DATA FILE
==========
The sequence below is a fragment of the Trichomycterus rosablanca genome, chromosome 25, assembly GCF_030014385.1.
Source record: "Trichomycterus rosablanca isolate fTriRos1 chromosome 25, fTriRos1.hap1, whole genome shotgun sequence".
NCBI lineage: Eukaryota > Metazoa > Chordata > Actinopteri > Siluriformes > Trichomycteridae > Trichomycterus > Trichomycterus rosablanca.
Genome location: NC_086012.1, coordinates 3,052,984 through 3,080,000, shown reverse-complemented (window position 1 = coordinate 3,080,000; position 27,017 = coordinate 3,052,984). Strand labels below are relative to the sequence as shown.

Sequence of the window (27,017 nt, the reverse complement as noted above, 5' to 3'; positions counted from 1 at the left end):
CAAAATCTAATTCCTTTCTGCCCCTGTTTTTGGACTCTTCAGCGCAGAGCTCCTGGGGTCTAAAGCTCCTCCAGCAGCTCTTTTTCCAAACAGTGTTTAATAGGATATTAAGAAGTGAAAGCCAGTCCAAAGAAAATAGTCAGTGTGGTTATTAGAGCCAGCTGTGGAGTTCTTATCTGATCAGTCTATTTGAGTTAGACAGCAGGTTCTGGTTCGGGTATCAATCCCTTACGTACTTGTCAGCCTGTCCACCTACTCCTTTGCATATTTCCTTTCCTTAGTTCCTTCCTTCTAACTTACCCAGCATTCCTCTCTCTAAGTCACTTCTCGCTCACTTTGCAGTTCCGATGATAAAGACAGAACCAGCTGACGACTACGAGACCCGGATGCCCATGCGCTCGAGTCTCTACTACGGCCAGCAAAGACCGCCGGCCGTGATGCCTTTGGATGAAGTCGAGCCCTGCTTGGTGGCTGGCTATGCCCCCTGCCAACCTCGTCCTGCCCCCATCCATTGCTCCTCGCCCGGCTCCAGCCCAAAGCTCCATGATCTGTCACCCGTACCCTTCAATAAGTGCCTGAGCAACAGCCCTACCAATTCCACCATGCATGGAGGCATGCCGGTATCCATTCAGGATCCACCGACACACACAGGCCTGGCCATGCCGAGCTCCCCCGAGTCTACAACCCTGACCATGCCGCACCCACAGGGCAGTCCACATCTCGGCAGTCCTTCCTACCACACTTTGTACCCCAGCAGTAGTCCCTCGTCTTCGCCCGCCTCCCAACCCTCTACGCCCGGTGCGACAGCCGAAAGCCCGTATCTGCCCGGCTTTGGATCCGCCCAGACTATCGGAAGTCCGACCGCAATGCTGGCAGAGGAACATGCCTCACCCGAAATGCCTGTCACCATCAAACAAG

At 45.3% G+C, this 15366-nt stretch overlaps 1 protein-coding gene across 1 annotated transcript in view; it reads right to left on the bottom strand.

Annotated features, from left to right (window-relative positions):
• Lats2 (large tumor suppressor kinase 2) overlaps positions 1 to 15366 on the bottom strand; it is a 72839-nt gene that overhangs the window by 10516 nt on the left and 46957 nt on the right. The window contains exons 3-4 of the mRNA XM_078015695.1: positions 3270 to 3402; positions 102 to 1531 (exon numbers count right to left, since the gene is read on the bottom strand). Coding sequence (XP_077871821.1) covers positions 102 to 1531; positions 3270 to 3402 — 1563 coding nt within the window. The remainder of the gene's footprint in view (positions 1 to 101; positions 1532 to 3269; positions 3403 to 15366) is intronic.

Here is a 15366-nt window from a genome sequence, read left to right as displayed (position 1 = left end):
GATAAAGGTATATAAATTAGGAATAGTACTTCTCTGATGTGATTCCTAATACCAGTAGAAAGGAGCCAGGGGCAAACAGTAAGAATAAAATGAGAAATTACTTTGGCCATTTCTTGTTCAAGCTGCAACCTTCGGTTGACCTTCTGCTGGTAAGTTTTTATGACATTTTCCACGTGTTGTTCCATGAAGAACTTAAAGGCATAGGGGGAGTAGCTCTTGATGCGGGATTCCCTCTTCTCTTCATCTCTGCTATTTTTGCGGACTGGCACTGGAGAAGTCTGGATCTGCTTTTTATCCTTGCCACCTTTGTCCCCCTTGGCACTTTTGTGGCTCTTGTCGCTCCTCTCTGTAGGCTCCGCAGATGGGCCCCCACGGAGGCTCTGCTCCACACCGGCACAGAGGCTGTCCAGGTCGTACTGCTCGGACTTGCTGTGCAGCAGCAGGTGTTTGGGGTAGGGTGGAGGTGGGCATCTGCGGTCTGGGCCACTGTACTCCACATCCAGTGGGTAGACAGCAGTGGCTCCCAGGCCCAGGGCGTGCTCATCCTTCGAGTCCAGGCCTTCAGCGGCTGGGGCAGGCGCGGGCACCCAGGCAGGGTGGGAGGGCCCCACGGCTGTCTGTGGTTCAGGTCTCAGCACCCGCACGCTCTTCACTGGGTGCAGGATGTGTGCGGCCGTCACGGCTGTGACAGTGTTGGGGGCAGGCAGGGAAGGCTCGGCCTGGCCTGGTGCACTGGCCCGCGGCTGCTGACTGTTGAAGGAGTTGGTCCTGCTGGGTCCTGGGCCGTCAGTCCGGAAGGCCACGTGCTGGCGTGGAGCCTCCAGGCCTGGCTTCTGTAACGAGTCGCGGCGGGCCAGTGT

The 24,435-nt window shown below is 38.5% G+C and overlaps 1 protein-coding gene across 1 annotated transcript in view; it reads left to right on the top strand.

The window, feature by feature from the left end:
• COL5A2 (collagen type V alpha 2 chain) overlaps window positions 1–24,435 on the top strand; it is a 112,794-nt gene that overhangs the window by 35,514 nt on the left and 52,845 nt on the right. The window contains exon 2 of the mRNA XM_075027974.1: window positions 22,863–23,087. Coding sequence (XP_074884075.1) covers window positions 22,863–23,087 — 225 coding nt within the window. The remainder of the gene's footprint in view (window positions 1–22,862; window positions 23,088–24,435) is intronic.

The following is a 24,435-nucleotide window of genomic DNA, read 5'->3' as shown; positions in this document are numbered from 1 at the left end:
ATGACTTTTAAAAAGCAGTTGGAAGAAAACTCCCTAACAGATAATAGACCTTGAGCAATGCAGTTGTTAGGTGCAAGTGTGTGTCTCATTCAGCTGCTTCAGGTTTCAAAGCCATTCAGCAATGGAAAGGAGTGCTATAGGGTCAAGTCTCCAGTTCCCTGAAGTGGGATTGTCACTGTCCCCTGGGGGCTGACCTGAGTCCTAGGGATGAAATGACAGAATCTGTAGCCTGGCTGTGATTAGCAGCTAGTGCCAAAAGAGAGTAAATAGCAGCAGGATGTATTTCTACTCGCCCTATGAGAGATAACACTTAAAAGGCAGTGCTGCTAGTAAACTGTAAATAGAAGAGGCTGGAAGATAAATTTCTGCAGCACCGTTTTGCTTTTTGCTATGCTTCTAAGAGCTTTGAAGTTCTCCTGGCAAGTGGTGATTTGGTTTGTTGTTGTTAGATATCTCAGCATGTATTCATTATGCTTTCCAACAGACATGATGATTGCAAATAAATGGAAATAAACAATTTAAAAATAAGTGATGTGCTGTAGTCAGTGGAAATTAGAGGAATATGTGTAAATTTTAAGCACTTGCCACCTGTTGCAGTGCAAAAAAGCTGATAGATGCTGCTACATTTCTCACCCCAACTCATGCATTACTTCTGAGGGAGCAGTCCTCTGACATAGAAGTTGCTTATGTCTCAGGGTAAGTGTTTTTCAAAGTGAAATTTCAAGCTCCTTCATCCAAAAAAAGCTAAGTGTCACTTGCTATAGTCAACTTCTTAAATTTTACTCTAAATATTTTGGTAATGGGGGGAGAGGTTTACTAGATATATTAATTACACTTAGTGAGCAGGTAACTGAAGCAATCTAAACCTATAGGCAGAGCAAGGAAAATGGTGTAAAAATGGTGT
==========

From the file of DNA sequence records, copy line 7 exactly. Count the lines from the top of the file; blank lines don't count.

At 45.3% G+C, this 15366-nt stretch overlaps 1 protein-coding gene across 1 annotated transcript in view; it reads right to left on the bottom strand.